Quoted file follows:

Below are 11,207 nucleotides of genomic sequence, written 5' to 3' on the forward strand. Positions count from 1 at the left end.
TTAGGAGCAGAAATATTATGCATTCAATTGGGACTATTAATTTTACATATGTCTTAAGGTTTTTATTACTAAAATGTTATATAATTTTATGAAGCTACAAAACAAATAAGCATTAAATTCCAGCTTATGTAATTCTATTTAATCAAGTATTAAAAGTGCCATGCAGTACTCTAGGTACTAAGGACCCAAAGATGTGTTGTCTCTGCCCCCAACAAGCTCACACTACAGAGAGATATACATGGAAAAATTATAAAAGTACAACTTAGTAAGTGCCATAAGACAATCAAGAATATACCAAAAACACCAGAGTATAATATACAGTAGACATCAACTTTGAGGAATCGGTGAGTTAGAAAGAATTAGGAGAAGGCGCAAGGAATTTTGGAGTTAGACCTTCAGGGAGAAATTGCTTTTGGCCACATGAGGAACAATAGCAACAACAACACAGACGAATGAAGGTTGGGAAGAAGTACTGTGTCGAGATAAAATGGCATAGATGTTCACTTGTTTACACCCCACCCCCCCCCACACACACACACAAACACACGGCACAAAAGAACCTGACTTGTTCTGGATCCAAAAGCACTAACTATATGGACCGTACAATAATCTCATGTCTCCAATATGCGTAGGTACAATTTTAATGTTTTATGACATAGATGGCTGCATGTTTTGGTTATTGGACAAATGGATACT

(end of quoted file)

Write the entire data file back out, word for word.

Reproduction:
Below are 11,207 nucleotides of genomic sequence, written 5' to 3' on the forward strand. Positions count from 1 at the left end.
TTAGGAGCAGAAATATTATGCATTCAATTGGGACTATTAATTTTACATATGTCTTAAGGTTTTTATTACTAAAATGTTATATAATTTTATGAAGCTACAAAACAAATAAGCATTAAATTCCAGCTTATGTAATTCTATTTAATCAAGTATTAAAAGTGCCATGCAGTACTCTAGGTACTAAGGACCCAAAGATGTGTTGTCTCTGCCCCCAACAAGCTCACACTACAGAGAGATATACATGGAAAAATTATAAAAGTACAACTTAGTAAGTGCCATAAGACAATCAAGAATATACCAAAAACACCAGAGTATAATATACAGTAGACATCAACTTTGAGGAATCGGTGAGTTAGAAAGAATTAGGAGAAGGCGCAAGGAATTTTGGAGTTAGACCTTCAGGGAGAAATTGCTTTTGGCCACATGAGGAACAATAGCAACAACAACACAGACGAATGAAGGTTGGGAAGAAGTACTGTGTCGAGATAAAATGGCATAGATGTTCACTTGTTTACACCCCACCCCCCCCCACACACACACACAAACACACGGCACAAAAGAACCTGACTTGTTCTGGATCCAAAAGCACTAACTATATGGACCGTACAATAATCTCATGTCTCCAATATGCGTAGGTACAATTTTAATGTTTTATGACATAGATGGCTGCATGTTTTGGTTATTGGACAAATGGATACT